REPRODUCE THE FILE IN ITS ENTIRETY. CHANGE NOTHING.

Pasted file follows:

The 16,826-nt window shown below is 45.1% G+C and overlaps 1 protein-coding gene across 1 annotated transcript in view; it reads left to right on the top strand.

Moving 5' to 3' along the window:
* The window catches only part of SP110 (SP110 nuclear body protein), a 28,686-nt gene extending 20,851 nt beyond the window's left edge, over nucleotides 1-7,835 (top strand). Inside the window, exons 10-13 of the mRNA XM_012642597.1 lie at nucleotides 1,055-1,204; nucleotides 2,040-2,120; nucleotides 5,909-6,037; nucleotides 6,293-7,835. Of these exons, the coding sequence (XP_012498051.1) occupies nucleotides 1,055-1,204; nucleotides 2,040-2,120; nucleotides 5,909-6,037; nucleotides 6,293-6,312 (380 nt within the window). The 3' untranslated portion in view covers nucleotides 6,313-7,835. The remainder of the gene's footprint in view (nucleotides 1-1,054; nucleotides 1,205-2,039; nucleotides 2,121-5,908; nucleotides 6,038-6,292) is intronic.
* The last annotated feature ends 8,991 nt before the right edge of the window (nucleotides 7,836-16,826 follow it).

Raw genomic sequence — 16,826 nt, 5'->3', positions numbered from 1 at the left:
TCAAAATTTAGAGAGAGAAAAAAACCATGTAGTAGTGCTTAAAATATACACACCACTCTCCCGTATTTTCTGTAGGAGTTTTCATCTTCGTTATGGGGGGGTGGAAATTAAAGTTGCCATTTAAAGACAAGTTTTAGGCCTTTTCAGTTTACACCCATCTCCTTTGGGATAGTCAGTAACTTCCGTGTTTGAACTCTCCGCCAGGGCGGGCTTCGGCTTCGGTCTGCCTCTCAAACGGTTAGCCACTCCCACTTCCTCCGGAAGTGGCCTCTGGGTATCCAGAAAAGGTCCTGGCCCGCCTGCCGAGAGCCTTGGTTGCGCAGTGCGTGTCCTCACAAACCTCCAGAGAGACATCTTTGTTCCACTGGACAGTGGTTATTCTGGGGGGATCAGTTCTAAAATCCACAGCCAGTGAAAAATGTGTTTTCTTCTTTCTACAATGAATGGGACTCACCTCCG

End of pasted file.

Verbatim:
The 16,826-nt window shown below is 45.1% G+C and overlaps 1 protein-coding gene across 1 annotated transcript in view; it reads left to right on the top strand.

Moving 5' to 3' along the window:
* The window catches only part of SP110 (SP110 nuclear body protein), a 28,686-nt gene extending 20,851 nt beyond the window's left edge, over nucleotides 1-7,835 (top strand). Inside the window, exons 10-13 of the mRNA XM_012642597.1 lie at nucleotides 1,055-1,204; nucleotides 2,040-2,120; nucleotides 5,909-6,037; nucleotides 6,293-7,835. Of these exons, the coding sequence (XP_012498051.1) occupies nucleotides 1,055-1,204; nucleotides 2,040-2,120; nucleotides 5,909-6,037; nucleotides 6,293-6,312 (380 nt within the window). The 3' untranslated portion in view covers nucleotides 6,313-7,835. The remainder of the gene's footprint in view (nucleotides 1-1,054; nucleotides 1,205-2,039; nucleotides 2,121-5,908; nucleotides 6,038-6,292) is intronic.
* The last annotated feature ends 8,991 nt before the right edge of the window (nucleotides 7,836-16,826 follow it).

Raw genomic sequence — 16,826 nt, 5'->3', positions numbered from 1 at the left:
TCAAAATTTAGAGAGAGAAAAAAACCATGTAGTAGTGCTTAAAATATACACACCACTCTCCCGTATTTTCTGTAGGAGTTTTCATCTTCGTTATGGGGGGGTGGAAATTAAAGTTGCCATTTAAAGACAAGTTTTAGGCCTTTTCAGTTTACACCCATCTCCTTTGGGATAGTCAGTAACTTCCGTGTTTGAACTCTCCGCCAGGGCGGGCTTCGGCTTCGGTCTGCCTCTCAAACGGTTAGCCACTCCCACTTCCTCCGGAAGTGGCCTCTGGGTATCCAGAAAAGGTCCTGGCCCGCCTGCCGAGAGCCTTGGTTGCGCAGTGCGTGTCCTCACAAACCTCCAGAGAGACATCTTTGTTCCACTGGACAGTGGTTATTCTGGGGGGATCAGTTCTAAAATCCACAGCCAGTGAAAAATGTGTTTTCTTCTTTCTACAATGAATGGGACTCACCTCCG